on the Map Viewer using the color table “mt”. Open the slope map using “Pseudocolor” as the current color palette and in the Histogram click on Limits to Actual and Histogram Equalize. As a first step, you need to reclassify the land use map to depict the cost of crossing each one of its land uses. Also you need to reclassify the slope map and then combine it with the land use map.

For the land use map use the following table:

Land use | Attribute | Friction | Explanation |
---|---|---|---|

Flooded plains | 0 | 10000 | Virtually a barrier |

Small Rivers | 1 | 50 | There is a need to build bridges |

Pasture | 2 | 1 | The basic cost |

Regrowth | 3 | 10 | It is necessary to clear cut the bushes and small trees |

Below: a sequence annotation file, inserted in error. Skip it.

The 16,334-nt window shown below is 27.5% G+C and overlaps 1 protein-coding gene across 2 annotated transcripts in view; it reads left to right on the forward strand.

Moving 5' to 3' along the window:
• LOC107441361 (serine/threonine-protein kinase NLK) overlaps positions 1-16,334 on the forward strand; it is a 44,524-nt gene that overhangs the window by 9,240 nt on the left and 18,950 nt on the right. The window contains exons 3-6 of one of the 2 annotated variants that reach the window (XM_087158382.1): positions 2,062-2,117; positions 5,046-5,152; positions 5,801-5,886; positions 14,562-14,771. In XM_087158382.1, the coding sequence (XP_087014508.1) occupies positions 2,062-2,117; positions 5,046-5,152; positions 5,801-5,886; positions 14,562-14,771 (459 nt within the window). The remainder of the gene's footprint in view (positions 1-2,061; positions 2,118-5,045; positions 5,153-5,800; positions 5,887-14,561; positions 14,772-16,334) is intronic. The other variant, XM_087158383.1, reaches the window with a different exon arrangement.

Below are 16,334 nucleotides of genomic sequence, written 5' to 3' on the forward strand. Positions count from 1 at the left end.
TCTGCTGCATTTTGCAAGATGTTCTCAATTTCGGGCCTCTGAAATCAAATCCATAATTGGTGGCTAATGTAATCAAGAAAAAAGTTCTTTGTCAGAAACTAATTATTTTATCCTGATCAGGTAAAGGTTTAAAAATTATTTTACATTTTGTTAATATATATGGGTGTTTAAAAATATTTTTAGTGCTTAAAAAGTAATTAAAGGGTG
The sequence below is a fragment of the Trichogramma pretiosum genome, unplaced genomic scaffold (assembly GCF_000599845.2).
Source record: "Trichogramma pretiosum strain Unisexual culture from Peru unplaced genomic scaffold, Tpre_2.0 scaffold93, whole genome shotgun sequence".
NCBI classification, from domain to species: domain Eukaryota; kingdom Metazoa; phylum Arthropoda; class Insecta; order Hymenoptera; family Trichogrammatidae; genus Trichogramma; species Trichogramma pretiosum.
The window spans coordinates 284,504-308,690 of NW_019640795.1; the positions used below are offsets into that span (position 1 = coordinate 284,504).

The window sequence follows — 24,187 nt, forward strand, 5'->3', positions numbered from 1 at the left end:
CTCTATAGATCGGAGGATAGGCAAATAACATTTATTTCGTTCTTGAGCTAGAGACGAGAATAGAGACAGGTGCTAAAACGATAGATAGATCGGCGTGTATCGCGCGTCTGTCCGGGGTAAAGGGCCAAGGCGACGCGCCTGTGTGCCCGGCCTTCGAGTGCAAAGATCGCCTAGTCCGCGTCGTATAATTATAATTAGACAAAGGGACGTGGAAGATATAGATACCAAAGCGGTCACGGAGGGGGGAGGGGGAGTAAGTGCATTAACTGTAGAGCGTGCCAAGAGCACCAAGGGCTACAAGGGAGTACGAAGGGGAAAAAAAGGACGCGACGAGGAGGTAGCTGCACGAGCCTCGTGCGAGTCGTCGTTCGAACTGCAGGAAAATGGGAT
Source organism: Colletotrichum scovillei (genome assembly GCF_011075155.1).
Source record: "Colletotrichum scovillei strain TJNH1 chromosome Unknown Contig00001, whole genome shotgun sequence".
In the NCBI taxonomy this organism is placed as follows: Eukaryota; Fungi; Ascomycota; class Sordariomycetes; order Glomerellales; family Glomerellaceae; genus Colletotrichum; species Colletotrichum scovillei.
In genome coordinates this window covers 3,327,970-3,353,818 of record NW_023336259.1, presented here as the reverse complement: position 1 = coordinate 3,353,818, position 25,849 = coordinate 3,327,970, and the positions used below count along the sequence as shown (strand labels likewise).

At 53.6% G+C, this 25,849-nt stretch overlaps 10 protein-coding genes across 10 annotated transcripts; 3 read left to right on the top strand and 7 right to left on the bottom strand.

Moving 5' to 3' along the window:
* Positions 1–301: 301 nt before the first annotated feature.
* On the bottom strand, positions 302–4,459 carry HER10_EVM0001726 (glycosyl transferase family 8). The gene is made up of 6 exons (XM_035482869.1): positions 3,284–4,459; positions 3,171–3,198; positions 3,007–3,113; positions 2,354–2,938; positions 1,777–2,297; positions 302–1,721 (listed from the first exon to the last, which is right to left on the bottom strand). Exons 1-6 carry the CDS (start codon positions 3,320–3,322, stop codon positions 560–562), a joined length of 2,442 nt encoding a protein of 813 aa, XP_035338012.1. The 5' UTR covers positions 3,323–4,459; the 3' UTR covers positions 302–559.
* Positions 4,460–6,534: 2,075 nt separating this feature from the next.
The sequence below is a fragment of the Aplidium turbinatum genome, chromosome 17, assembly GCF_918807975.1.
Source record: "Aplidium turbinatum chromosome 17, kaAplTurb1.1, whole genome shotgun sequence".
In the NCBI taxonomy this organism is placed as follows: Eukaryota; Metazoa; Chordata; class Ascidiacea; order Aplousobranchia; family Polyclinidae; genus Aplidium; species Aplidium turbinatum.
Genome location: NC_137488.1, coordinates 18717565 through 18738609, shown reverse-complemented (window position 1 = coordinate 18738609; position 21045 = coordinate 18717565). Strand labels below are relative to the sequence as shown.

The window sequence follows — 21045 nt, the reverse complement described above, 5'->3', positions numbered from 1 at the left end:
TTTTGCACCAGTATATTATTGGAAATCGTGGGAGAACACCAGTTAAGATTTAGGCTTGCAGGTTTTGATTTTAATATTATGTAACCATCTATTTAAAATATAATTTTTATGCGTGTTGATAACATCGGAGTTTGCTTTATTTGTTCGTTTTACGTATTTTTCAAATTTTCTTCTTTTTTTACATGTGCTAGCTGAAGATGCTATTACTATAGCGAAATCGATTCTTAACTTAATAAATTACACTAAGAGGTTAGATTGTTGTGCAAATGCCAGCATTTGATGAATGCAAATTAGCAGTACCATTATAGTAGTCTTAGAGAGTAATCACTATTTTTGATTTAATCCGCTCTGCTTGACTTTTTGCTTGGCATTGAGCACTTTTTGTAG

Forest Remnant | 4 | 500 | It is necessary to obtain a license to suppress the native forest, which has an intrinsic conservation value |

Urban | 5 | 10000 | Virtually a barrier |

Roads | 6 | 30 | It is necessary to build overpasses or install signs to halt the traffic |

Friction increases as a function of slope ranges as follows:

Slope (degrees) | Friction |
---|---|

0-1 | 1 |

2-5 | 1.3 |

5-10 | 1.5 |

10-15 | 1.9 |

15-20 | 2.5 |

> 20 | 5 |

Let’s begin the model by loading the maps `landuse.tif`

and `slope.tif`

using the functor *Load Map*. Then, let’s incorporate the two previous tables. Add a Lookup Table from Lookup Table tab.

You should have something like this:

Now place three *Calculate Map* and four *Number Map* functors, one within each *Calculate Map* and two *Number Map* functors within the third, and one *Number Table* within one of the two first *Calculate Map* functors and *Save Map*. Open *Number Map*, assign a unique number (1 and 2) to each one and assign “1” to *Number Table*. Finally connect Map `landuse.tif`

and Map `slope.tif`

to *Number Map* 1 of the two first *Calculate Map*. Then, connect the two first to the third *Calculate Map* respectively and it to *Save Map*. Open *Save Map* and enter `friction.tif`